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You Have Downtime. But Why?

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Factory downtime. You have it, and you think you’re tracking it. You’re counting the downtime minutes anyway, and you kind of know why things were down. Well, you know why things were down when you find out a week later. If in fact you believe the note you got on the downtime, which seems different than the explanation you got from two other departments.

Like most organizations in the packaging sector, you might point to one of three ways you log downtime, no doubt with a grimace on your face, recognizing that you’ve got an incomplete picture.

If it’s not an operator walking up to a human machine interface (HMI) or personal computer to log downtime reasons, you’re using handwritten forms and spreadsheets to document events, times and reasons. Short of that, you purport that your manufacturing execution software (MES) package is logging most of what you need, even though you know that’s not entirely true.

Sensor-based technology and software has made it much easier to “count” the minutes you’re down and where, but, advances to help you understand “why” and the root causes of downtime have been slow to evolve. With the advent of mobile technology and discrete software as it starts to eat the packaging sector, it’s possible to log the data required to truly get to the causes of downtime in a semi-automated fashion.

It’s not that the power of context has been underestimated over the last twenty years by equipment providers, but, the consequences of having operators or supervisors walk to a personal computer, HMI, or paper based station to enter information on downtime or other operational events hasn’t been appreciated by designers. (check out our previous blog
here titled “3 Day Long Experiments That Show the Power of Downtime Context)

It’s an approach that doesn’t suit their workflow, much less drive out real-time intelligence that management needs to understand downtime reasons.

Of course, it’s easy to place the blame on an operator for not logging downtime reasons effectively, but, consider the screens and log forms operators have to use, which were designed as an afterthought. Very little appreciation has been given to user experience by best in class designers in this market, dramatically affecting adoptability of any system to track downtime context, and ultimately impacting results you could get.

And with a lack of true downtime context, finger pointing starts, while management enjoys five different explanations about the root cause, and week old, barely legible paper notes with a few thoughts on the cause.

This is commonplace in the packaging sector, but it doesn’t have to be.

The root causes of unplanned factory downtime can be logged effectively as the downtime event is occurring, or immediately after by leveraging modern mobile applications, just like the ones you use in your personal life. This information can be shared either in real-time, or immediately after on a web-enabled dashboard, and annotated as appropriate after the fact by supervisors and managers who review the factory downtime events.

The most progressive packaging organizations have mobile apps configured to track unplanned, unidentified factory downtime over the course of a shift, leading to the identification of specific, measurable performance improvement project that can be applied globally across an organization, even in cases where sophisticated MES systems are deployed.

The good news is, there are cheap and cheerful ways to experiment with mobile solutions to improve the downtime context you receive today.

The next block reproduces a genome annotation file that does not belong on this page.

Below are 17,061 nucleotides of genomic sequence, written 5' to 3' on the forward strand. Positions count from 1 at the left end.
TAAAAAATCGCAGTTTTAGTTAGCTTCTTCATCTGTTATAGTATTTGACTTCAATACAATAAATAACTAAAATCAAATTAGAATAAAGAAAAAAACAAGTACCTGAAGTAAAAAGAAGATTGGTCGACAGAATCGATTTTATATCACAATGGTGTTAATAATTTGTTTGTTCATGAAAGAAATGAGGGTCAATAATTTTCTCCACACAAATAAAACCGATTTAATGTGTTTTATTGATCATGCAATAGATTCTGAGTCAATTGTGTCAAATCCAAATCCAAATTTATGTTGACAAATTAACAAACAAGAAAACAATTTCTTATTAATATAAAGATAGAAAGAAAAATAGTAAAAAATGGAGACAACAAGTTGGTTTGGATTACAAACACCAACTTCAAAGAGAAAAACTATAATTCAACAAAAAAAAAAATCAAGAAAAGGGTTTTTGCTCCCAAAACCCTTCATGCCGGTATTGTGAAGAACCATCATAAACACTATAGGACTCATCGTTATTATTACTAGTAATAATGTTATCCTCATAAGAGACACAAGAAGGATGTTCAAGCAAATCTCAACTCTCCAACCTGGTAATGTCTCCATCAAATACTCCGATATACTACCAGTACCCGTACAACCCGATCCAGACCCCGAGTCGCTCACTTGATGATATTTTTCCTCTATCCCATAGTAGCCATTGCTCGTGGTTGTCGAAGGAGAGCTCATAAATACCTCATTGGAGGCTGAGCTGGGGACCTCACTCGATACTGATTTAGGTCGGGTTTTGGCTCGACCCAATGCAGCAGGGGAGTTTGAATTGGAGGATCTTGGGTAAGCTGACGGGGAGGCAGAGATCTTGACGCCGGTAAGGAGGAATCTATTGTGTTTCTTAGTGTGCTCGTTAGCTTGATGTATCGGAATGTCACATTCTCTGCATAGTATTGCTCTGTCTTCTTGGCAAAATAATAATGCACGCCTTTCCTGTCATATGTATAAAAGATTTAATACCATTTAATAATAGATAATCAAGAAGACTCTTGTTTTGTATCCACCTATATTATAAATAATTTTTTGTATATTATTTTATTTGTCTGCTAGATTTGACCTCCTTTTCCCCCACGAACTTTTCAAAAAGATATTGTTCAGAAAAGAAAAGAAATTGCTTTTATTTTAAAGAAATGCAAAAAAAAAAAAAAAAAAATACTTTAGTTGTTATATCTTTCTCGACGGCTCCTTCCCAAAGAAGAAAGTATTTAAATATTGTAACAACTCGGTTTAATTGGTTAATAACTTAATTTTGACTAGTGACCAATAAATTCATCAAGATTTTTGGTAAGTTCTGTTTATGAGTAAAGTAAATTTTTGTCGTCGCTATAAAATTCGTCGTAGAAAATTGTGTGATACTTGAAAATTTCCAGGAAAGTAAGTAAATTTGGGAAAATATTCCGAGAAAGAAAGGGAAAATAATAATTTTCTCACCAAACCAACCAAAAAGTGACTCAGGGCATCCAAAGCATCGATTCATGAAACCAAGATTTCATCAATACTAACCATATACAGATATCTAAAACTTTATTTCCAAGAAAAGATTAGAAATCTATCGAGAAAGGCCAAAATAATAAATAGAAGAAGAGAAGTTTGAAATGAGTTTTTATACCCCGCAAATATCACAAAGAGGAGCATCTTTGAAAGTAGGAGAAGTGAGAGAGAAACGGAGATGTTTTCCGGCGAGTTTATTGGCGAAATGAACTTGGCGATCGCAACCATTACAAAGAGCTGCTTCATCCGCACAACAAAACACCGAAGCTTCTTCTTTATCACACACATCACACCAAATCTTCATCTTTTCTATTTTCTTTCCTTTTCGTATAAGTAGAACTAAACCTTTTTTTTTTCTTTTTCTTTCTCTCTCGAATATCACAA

Here are a three simple experiments you can run to explore the power of a discrete, context-first system.

Ignore Your Existing Systems for Tracking Altogether

Test a hypothesis that you can deploy a discrete, semi-automated system that is web enabled and wirelessly connected, to collect critical information on context and events that create issues in your factory. The goal here is to collect more powerful diagnostic data than you can by aggregating fault codes or other data on an MES system, allowing you to get to the root of your problems effectively and rapidly, without having to leverage your existing cumbersome systems. Remember, this is a moment-in-time experiment, to prove the power of the context so that you can make changes to your existing systems and internal processes.

Put in a Context-First System and After it Works, Integrate (Not Before)

It’s natural to rush to connect all of your disparate systems, but don’t rush this time. Test a hypothesis that you can implement a system to retrieve better context on events that lead to factory issues, and that this data will be so powerful that you’d rather move forward with a “Context-First” system. After that, you’ll look to integrate with that system at a later date if possible, streaming machine data into the contextual system and not the other way around.

Pick a Context-First Project and Calculate the Financial Impact of It

This one is simple. Pick a project to address an issue that you know is costing you money (think downtime or rework), given a lack of context. Deploy a discrete system to help you collect data, and review the data at the end of the project relative to the project goals. Now calculate the financial impact of what you’ve learned. Test our hypothesis that putting context ahead of a system driving only machine data, isn’t always a “garbage-in” and “garbage-out” scenario.

TO FIND OUT MORE ABOUT HOW MOBILE APPLICATIONS CAN BE LEVERAGED TO PROVIDE DOWNTIME CONTEXT:

Click here for a Free Trial

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7 Reasons Your Factory Won’t Improve in 2016

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It’s 2016 and you want to shake things up this year. You’re active on all the right performance improvement forums, you’re reading all the right articles, and you’re deeply connected to the continuous improvement community. You’ve reached out to specialists, you’re getting great suggestions, and making big plans. (Click here to read our previous blog “Get Creative with Continuous Improvement”)